A second type of lake which Fraser Island is famous for Barrage lakes, formed when wind blows a sand dune into the path of a flowing creek or stream. One of the island’s favourite barrage lakes is Lake Wabby. At over 11m, it’s deepest dune lake on the island and its emerald waters are home to 12 species of fish. Come early to see the morning mist rising from the lake or hike up to the Lake Wabby Lookout for spectacular views. Either way, you’ll need to do some work to enjoy this secluded spot, as access is via two hiking trails, a shorter 1.5km hike from the Look Out Car Park, or a longer 2.4km hike closer to the town of Eurong.

For a slightly different swimming experience, head to Eli Creek, a large freshwater stream on the island’s east coast, not far from Happy Valley and the wreck of the SS Maheno. Walk along the wooden boardwalk, swim or float down the fast-flowing creek or somply soak in the atmostphere while enjoying a picnic lunch

A range of walking trails to enjoy Fraser Island’s rain forest start from Central Station and the surrounding Pile Valley. Originally a logging camp, Central Station is the gateway to the area’s rain forests which grow from the sand, a remarkable feat considering that sand is notoriously nutrient-poor. Take some time to view the displays about the island’s development as well as its unique collection of plants and animals before striking out on one of the walking circuits through lush rain forests and along creeks. As you walk, notice how tall and straight the trees are, better to reach the sunlight through the thick canopy. Many visitors choose to make Central Station their base while on the island due to its large fenced campground area and availability of basic facilities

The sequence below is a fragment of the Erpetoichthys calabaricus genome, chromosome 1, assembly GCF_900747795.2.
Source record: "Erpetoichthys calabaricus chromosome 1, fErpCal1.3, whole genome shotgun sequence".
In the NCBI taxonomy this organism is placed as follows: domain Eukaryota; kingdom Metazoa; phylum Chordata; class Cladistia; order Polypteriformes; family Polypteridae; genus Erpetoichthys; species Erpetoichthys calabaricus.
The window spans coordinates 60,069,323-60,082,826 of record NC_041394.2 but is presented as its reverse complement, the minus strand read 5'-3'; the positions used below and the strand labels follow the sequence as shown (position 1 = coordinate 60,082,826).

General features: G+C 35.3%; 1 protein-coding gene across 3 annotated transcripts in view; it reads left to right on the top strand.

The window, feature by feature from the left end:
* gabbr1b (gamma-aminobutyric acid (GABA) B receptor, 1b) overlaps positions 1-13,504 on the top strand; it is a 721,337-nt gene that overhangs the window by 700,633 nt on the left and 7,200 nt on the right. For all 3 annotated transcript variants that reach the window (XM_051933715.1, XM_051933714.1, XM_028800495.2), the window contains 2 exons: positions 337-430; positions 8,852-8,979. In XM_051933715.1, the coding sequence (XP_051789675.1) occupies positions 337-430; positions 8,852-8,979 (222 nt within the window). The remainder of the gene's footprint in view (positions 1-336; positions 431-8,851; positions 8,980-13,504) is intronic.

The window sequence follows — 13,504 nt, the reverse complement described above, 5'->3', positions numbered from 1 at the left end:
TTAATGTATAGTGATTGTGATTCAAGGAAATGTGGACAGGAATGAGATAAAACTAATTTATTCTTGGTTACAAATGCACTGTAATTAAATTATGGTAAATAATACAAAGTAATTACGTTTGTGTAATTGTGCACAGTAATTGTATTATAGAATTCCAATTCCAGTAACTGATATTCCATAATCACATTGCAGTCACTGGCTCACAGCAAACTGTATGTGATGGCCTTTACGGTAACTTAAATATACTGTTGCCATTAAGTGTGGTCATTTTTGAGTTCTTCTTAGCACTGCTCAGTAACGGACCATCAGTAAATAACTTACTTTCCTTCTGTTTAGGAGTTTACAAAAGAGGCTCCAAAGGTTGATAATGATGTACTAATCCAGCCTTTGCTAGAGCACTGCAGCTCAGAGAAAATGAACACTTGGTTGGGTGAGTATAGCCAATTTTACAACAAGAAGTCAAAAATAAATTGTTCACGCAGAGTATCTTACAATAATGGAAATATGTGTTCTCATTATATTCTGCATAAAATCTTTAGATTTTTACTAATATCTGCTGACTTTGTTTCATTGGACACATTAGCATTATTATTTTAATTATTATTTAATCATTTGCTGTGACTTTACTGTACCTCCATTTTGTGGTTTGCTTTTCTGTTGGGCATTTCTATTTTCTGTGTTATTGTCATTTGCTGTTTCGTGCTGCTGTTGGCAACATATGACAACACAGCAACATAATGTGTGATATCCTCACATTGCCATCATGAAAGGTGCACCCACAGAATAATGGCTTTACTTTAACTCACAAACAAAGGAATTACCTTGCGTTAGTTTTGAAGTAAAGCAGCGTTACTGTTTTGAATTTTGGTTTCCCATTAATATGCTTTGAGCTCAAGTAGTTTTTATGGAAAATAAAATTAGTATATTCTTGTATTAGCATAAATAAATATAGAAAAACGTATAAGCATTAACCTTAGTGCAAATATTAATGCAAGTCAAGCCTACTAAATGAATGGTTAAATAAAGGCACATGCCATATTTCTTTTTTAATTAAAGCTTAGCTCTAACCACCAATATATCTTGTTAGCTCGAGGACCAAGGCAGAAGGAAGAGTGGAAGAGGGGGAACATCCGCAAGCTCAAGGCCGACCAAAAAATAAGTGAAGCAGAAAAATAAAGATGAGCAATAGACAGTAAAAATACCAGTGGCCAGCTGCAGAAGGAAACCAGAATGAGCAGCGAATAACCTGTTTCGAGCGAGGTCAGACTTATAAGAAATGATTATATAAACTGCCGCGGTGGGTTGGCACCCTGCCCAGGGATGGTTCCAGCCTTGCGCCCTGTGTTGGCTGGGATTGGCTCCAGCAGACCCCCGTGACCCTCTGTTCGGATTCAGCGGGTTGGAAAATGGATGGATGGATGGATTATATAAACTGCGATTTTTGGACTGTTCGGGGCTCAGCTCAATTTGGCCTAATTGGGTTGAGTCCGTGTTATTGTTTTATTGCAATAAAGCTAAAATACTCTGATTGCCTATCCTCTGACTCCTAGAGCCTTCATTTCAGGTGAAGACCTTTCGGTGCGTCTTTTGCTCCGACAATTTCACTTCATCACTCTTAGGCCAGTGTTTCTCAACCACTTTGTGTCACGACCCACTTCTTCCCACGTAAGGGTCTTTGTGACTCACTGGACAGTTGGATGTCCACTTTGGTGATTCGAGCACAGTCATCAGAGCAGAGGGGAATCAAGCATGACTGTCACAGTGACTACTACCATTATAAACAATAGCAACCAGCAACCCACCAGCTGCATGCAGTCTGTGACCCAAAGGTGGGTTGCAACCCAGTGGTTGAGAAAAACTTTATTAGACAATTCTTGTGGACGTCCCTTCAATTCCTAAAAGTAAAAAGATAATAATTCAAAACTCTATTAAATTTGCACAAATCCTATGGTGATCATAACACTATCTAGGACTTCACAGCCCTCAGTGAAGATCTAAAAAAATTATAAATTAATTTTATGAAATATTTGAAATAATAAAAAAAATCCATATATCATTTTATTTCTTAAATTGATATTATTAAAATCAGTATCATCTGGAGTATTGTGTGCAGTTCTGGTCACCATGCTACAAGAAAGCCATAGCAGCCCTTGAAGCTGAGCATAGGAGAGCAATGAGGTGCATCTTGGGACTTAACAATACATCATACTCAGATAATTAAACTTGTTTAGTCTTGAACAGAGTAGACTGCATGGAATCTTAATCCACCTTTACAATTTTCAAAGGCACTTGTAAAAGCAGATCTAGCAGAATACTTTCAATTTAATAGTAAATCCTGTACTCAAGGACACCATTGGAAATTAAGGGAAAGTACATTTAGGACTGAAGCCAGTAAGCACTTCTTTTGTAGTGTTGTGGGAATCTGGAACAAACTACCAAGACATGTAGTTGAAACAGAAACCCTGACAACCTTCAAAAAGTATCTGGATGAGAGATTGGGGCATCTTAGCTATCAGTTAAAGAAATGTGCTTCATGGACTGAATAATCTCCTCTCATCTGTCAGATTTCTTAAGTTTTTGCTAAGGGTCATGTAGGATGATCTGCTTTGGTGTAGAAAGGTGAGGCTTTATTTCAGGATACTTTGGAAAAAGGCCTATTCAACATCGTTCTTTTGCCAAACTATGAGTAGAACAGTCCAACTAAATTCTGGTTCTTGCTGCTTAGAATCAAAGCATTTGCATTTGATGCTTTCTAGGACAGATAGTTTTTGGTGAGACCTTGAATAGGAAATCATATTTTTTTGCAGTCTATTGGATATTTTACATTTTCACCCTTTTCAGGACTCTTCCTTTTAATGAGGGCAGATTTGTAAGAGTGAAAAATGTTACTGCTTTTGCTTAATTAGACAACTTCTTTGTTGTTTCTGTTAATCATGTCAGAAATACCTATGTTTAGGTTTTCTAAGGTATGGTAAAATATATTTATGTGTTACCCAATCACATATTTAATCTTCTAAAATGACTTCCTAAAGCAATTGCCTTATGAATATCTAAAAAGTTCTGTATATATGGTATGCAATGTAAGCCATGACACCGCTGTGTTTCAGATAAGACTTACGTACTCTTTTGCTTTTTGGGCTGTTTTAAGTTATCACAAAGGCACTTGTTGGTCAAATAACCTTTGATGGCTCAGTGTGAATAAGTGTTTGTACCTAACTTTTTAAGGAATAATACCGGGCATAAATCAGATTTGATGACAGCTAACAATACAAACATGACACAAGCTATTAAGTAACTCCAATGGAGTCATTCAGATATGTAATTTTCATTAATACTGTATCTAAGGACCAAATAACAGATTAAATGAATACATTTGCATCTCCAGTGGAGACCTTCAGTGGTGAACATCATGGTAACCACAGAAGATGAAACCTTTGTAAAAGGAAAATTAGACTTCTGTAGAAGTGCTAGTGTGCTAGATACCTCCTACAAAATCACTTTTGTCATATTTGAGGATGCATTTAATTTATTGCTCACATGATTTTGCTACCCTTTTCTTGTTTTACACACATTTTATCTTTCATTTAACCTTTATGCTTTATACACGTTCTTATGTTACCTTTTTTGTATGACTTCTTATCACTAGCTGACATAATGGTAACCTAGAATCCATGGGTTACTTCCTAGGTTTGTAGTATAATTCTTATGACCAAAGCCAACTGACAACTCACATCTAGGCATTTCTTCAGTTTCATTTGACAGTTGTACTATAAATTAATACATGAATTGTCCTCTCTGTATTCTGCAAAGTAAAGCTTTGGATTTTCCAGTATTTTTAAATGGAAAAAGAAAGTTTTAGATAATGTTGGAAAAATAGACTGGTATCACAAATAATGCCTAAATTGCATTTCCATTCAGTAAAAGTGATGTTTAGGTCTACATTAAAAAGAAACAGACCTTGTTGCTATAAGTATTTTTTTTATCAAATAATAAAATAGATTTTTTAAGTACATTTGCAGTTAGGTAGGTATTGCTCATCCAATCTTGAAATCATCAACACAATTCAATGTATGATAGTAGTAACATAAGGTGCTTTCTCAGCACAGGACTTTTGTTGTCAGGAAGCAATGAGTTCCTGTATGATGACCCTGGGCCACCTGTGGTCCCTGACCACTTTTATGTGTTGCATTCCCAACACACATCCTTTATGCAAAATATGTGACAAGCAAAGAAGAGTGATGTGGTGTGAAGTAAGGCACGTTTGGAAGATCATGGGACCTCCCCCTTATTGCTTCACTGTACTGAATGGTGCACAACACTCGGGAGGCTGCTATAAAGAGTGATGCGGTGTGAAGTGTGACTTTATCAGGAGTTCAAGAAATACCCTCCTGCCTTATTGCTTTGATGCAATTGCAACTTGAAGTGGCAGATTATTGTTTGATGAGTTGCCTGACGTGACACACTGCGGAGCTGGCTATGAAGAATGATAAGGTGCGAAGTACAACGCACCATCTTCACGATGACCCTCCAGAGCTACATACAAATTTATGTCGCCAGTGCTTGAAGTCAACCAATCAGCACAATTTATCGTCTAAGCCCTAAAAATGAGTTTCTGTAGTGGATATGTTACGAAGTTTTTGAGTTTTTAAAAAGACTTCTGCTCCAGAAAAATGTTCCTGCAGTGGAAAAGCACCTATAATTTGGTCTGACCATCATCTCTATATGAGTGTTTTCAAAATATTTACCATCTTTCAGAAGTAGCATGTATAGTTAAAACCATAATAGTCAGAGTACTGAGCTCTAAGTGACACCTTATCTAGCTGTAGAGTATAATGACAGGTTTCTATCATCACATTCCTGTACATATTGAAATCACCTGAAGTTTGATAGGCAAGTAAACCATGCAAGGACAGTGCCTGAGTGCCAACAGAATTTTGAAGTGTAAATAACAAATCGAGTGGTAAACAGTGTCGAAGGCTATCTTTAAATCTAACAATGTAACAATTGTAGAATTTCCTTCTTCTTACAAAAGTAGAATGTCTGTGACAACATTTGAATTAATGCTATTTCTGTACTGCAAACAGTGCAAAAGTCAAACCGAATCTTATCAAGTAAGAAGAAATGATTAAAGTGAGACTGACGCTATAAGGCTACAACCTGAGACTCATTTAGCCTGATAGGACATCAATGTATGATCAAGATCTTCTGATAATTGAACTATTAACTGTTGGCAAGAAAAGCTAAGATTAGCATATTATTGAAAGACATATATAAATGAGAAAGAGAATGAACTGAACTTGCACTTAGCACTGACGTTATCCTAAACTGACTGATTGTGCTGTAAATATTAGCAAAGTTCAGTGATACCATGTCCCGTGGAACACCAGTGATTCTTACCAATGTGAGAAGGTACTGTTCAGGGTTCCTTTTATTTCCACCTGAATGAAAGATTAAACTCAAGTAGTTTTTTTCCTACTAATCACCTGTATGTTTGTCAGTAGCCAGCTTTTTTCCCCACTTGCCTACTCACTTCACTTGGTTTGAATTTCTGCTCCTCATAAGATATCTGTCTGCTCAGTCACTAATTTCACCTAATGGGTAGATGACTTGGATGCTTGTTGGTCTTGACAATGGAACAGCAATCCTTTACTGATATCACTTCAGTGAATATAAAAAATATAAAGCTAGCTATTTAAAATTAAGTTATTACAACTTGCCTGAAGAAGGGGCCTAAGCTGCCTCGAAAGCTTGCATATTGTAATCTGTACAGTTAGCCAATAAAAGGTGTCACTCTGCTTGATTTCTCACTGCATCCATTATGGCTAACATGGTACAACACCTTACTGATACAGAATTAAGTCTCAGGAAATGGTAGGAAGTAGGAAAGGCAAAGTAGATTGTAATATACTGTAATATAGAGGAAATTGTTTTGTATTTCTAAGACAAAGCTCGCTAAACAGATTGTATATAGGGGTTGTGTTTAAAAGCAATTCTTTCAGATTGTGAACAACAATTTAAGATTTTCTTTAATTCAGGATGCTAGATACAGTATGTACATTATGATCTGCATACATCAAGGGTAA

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Bushwalking is another great way to appreciate the island’s natural beauty up close. While there are lots of shorter walks, the epic, 90km, six-day Fraser Island Great Walk takes in most of the island notable sites. For something slightly more manageable yet still challenging, the Lake McKenzie Circuit is about 20-24km round trip, exploring beaches, walking along boardwalks, and through scenic forests.

Campabout Oz 4WD Hire has a national wide network of agencies which are strategically positioned in close proximity to all famous tourism destination and hot spots, as well as major regional and capital cities throughout Australia so you are never far from a pick up point or friendly service to make your Road trip a memorable one. 


Campabout Oz 4WD Hire is renowned for meticulously maintained vehicles and quality service. Our fleet is constantly being updated to ensure you enjoy the best in comfort and safety making it the ideal choice for your next self-drive adventure. 4WD Tourism is one of the best ways to see the sights of Australia and it offers you the freedom & flexibility to discover the outdoors at your own pace. 
For your Gibb River Road 4WD Hire adventure please contact us on + 61 8 9858 9126 or email us on info@campaboutoz.com.au or visit us at www.campaboutoz.com.au